On World Mental Health Day 2019, Inc42 looks at Wysa, a startup that’s using AI to make a difference in the mental wellbeing of the always-connected urban millennial population.
Huge masses migrate to economic and academic centres in the metros and large cities every year in search of better opportunities and yet the feeling of isolation continues to hover around aspirational city life. With humans constantly hiding behind laptop screens and social media filters, the risk of mental illnesses has grown to criticality across the globe. One in four people in the world are predicted to be affected by mental disorders at some point in their lives.
WHO estimates India’s burden of mental health problems to be massive at the moment. For every 100K people, the organisation found 2400 disability-adjusted life years. This means among the lifetime of every grouping of 1 Lakh in the population, 2400 years cumulatively are spent managing mental disability or trauma.
What’s further alarming is the acute shortage of mental health professionals in the country, estimated to be around 0.07 clinical professional per 100K people (as of 2017). Further, in addition to limited access and affordability, another barrier in mental health treatment is the stigma attached with seeking professional help.
This apparent need for an intervention has led to the rise of multiple mental health startups such as Cure.fit vertical Mind.fit, YourDOST, YourHour, Headspace, InnerHour and more.
While most of these startups focus on providing easy access and mindfulness techniques, pi Ventures-backed Wysa has set out to reinvent self-help with an artificial intelligence-backed conversational bot which uses scripted responses to guide users through disturbing thoughts and stressful situations.
Founded in 2015 by Jo Aggarwal and Ramakant Vempati, Wysa is a virtual coach that combines empathetic listening with evidence-based therapeutic techniques like CBT, meditation and motivational interviewing.
In addition to free access to a chatbot, the Mumbai-based startup also offers premium plans including services such as guided-positivity exercises, yoga routines, calming methods, mindfulness and a personal coach.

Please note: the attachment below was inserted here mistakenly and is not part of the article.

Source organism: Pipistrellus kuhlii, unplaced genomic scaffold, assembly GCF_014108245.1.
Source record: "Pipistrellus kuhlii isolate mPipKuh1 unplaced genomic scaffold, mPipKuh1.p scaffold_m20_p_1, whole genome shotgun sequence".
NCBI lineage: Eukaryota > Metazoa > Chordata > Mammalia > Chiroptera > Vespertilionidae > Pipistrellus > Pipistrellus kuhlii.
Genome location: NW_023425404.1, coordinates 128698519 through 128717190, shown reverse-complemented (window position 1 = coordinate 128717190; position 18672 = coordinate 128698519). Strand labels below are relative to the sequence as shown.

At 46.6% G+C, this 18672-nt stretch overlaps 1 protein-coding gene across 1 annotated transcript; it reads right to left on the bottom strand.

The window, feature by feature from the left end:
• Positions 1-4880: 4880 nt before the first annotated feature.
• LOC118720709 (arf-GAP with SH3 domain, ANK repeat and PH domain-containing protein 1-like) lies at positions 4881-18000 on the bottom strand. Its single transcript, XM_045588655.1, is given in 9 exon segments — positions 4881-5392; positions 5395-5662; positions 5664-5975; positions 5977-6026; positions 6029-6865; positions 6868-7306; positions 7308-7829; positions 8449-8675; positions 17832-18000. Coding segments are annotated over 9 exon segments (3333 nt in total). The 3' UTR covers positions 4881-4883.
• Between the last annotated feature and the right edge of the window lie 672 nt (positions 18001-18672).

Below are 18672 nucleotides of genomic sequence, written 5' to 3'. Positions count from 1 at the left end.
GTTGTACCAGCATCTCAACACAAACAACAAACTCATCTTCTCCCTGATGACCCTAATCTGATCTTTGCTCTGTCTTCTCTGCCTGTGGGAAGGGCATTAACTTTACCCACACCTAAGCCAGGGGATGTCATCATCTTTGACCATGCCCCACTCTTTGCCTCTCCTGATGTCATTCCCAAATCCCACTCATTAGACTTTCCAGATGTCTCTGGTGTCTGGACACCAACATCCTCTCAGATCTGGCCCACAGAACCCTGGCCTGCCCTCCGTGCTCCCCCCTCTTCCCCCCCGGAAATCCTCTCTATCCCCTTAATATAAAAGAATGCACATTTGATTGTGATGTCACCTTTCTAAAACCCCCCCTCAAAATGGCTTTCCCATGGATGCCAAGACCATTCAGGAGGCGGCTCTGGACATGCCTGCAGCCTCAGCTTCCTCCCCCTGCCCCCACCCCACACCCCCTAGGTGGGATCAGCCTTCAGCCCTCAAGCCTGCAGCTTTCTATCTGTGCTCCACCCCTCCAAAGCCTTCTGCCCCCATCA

The Wysa Coach is accessible at INR 1.9K per month, under which the user gets access to one or two sessions of 30-45 minutes each week. As compared to walk-in therapy sessions which are somewhere around INR 800-1000 for a 60 minutes session, the Wysa plan is definitely more affordable.
Fighting The Stigma Around Mental Health
Wysa app does not asks the user for any kind of registration or authentication process, anyone can start chatting on Wysa using a random nickname. According to Ramakant, the biggest issue in therapy is that the user does not come forward because of the stigma attached to it. He added that psychologists claim that it makes for about 80% of the problem. “So when you are anonymous, and you are doing it over chat. The fear of being seen or judged for what someone is going through is drastically reduced,” he told Inc42.
The broader activist movement around mental illness has also been focussed on striking out the stigma associated with therapy and mental health. Support groups such as Artidote and BuddyProject, have aimed to create a safe and accessible space for users to share their stories and also find solidarity in other’s experiences.
One such example is the @TheArtidote’s Snapchat handle which shares anonymous stories of revelations of rape, depression, anxiety and self-harm and are often met with huge support from other follower’s messages of support, hope, and solidarity.
Wysa can be seen as a step up to self-help groups, with its ability to connect anonymous users with a trained mental health professional along with offering empathic responses.
Building A Scalable Product
Talking of the possible impact of Wysa, Ramakant said, “Wysa’s tech capabilities allows our team of 30 professionals to serve about a million people, which in a physical setting would have required an army of professionals. It is highly scalable as compared to the physical therapy sessions.”